July 20 2012 - Week 13 - Semi-automatic glossing, morpheme segmentation, a "cute" visualization of morphemes, drag and drop audio

Semi-automatic glossing and morhpheme segmentation

This week we built a morpheme segmenter using the user's morpheme segmentation line to find morphemes. It takes in the previous morpheme lines, creates linear precedence rules for the morphemes and then stores these as rules. When it is fed a new word (or sequence of words), it looks up in these precedence rules to find potential matching rules. Using the matching rules it tries to build a mini finite state machine to segment the word into morphemes. On our sample of 76 Quechua utterances it usually misses 1-2 morpheme boundaries per word. It is designed to keep "learning" each time the user syncs up to the server the get the latest version of their morpheme finder's precedence rules.

We also built an auto-glosser which takes in a word (or a line of words) and looks up the potential glosses for each morpheme in the lexicon (which, like the precedence rules is built from previous existing datum). At the moment it takes the most popular gloss for the morphemes. It also assumes you are using Leipzig conventions to gloss your data. Like the morpheme finder, it gets smarter the more data you gloss.

Both the morpheme finder and glosser are trained on your corpus, but in reality any corpus can use any precedence rules or lexicon. This is done so that if you have a large corpus of cleaned data, you can share your precedence rules or lexicon with anyone working on the same dialect so that they don't have to build up a large corpus to take advantage of semi-automatic morpheme/gloss prediction.

Report "bots" and data visualization

Using the precedence rules extracted from the corpus we were able to do a really quick visualization using a Force Directed graph in D3. D3 is a pretty awesome javascript visualization library that makes SVG (ie, images that you can edit as vectors, and print at any size!). We looked around for visualizations and settled on a really quick simple one which lets you see the morphemes as nodes in a connected graph, where each edge (connection) in the graph is a linear ordering. If you hover over a node you can see what morpheme it is, and by the color you can see which morphemes need to be cleaned (ie ones that are abnormally long are in orange). Later on we will make some more visualizations (hopefully something with more linguistic info), and make it so you can click on the nodes and see the datum that the node came from (useful if you want to use the visualization to help you clean your data).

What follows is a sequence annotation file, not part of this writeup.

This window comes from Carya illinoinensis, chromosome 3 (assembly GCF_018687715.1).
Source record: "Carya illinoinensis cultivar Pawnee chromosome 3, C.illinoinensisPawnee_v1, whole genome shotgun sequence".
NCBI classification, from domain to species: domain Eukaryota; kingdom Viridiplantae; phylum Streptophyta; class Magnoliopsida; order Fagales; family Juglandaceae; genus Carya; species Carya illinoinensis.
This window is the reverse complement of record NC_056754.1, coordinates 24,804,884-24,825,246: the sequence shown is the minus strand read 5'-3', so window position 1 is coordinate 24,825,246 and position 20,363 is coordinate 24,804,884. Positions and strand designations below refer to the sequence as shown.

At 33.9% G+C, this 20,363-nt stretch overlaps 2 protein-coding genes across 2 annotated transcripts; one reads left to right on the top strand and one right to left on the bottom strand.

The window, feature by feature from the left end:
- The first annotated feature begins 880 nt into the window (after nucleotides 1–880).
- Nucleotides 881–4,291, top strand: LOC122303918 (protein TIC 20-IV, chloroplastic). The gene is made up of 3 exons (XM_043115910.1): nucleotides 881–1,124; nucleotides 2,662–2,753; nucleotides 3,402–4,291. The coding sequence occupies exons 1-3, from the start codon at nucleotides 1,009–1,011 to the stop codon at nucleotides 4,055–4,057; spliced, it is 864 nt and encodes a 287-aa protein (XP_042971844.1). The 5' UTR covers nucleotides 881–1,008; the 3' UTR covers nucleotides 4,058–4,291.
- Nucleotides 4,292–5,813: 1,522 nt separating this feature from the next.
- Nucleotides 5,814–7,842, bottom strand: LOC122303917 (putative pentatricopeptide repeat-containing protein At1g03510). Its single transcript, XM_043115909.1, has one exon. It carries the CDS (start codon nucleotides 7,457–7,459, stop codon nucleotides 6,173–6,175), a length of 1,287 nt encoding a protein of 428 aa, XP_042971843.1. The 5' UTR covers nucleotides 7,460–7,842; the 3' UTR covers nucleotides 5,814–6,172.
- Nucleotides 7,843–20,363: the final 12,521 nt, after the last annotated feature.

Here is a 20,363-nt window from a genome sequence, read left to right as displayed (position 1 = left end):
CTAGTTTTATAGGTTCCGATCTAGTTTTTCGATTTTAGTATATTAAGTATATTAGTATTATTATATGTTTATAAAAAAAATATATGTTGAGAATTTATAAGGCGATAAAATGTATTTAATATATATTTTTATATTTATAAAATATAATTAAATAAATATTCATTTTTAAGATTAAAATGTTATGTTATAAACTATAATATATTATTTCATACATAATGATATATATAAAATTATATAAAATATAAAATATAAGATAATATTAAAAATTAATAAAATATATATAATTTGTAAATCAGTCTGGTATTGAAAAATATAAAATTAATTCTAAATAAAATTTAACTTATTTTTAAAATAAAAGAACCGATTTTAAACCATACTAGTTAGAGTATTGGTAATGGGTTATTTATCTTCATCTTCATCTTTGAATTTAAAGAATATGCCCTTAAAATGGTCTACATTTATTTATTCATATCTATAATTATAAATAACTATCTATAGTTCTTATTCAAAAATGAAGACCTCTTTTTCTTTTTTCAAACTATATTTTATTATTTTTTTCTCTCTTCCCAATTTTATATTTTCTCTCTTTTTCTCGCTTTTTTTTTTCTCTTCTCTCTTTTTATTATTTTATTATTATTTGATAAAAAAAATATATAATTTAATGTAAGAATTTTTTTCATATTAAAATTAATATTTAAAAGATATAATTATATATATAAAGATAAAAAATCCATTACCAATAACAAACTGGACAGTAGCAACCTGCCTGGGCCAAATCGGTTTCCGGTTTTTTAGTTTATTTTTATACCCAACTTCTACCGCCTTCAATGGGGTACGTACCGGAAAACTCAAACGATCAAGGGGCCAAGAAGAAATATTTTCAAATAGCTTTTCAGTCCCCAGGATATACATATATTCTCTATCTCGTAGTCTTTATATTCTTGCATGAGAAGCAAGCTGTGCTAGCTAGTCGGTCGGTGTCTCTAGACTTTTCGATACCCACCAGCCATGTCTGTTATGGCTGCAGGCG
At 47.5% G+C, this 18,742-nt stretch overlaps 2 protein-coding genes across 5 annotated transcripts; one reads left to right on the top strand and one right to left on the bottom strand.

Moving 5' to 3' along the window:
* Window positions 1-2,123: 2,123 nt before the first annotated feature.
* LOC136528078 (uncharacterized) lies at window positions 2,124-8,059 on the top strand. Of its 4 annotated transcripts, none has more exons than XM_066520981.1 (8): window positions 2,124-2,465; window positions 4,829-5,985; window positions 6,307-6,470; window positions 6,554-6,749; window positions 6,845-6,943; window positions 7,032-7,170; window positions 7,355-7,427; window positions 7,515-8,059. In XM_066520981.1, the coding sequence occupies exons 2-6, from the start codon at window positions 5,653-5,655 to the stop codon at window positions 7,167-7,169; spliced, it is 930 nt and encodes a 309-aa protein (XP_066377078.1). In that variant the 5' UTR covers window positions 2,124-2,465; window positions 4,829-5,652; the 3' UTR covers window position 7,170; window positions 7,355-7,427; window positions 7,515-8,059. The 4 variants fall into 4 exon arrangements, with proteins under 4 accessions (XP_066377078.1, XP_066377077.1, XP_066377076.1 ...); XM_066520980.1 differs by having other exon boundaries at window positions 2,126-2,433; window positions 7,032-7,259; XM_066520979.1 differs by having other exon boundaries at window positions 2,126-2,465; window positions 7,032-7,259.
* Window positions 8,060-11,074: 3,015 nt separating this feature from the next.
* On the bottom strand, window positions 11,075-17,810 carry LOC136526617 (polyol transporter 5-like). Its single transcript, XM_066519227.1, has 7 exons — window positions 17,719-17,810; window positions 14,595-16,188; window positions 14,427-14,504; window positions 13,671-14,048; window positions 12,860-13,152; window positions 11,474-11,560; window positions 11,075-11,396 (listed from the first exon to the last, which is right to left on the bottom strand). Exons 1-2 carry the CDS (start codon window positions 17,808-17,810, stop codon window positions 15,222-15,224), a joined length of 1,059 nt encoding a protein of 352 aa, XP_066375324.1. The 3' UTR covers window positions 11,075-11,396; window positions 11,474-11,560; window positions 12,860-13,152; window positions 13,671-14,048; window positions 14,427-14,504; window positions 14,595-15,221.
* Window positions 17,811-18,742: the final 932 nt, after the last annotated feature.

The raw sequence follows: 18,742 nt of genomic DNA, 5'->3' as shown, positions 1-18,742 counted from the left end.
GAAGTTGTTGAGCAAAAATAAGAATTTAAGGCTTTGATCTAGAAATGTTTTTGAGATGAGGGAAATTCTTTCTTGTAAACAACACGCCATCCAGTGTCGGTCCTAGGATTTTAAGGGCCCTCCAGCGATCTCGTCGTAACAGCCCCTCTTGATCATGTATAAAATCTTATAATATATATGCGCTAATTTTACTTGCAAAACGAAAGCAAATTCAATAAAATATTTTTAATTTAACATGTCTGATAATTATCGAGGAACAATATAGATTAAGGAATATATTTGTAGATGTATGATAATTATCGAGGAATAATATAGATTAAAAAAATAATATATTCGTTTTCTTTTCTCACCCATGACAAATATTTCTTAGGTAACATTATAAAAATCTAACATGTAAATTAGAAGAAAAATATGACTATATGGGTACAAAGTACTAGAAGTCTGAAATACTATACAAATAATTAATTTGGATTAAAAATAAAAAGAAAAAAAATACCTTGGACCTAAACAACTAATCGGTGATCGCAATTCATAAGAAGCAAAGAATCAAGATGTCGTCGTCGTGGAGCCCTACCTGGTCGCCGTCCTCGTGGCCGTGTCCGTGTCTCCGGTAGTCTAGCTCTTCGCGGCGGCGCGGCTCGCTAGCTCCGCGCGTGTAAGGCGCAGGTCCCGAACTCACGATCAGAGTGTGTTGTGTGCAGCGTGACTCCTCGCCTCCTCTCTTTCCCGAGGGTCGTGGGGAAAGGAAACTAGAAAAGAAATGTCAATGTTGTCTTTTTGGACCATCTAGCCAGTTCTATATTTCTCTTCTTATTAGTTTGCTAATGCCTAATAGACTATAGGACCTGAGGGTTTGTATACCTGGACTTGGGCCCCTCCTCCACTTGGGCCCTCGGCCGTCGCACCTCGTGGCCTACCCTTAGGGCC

HTML5 audio

After some work the HTML5 audio player is finally working properly, you can drag and drop an audio file from your computer to the audio player in the datum you are working on. It will save the audio file in your FieldDB's local file storage. We still haven't set up the audio file server so the audio files are not being synced when you hit sync, but they are safely stored in your local FieldDB without a problem.

July 13 2012 - Week 12 - Import, export, comments, activity feed all come together

This week we demoed the working features of FieldDB (and some of its bugs too) on Thursday. We finally got all the saving logic running though the app and were able to implement some of the fun features like drag and drop import, collapsing datum fields (so that rare fields don't clutter your interface). We also added a transparent theme for those of us who like to immerse ourselves in landscapes rather than computer screens.

We also made a few screencasts for the beta testers to watch before trying to use the app. We invite all beta testers to send us sample data so we can make the app work for them. It took about 1 hour to do the regular expressions in the CSV import, but after that it works for all CSV data. We hope it will be that easy with your data formats.

Beta Tester Tutorials

July 6 2012 - Week 11 - Building couches on the fly, and multiple pouches

This week we added couch generation to the authentication server. Now when you register a new user, their couch database, roles and permissions. We also set up a cookie system such that the user's browser talks directly to their couch server, once the authentication server has set it up.

This week we also struggled with fixing a design flaw: we are switching from 1 pouch to 1 pouch per corpus. This is affecting the way the app is loading. We need to know which pouch to save to, before we download the corpus (a chicken and the egg sort of problem.)

We set up the data entry area to accept 1 or more datum at a time, which the users can set in their preferences.

We added help conventions pop overs to the data fields so that if teams want to sent some conventions, or leave hints for each other they can.

We also worked on adding checkboxes to the datalists so that users can select certain datum for export etc.

June 29 2012 - Week 10 - Refactoring and Authentication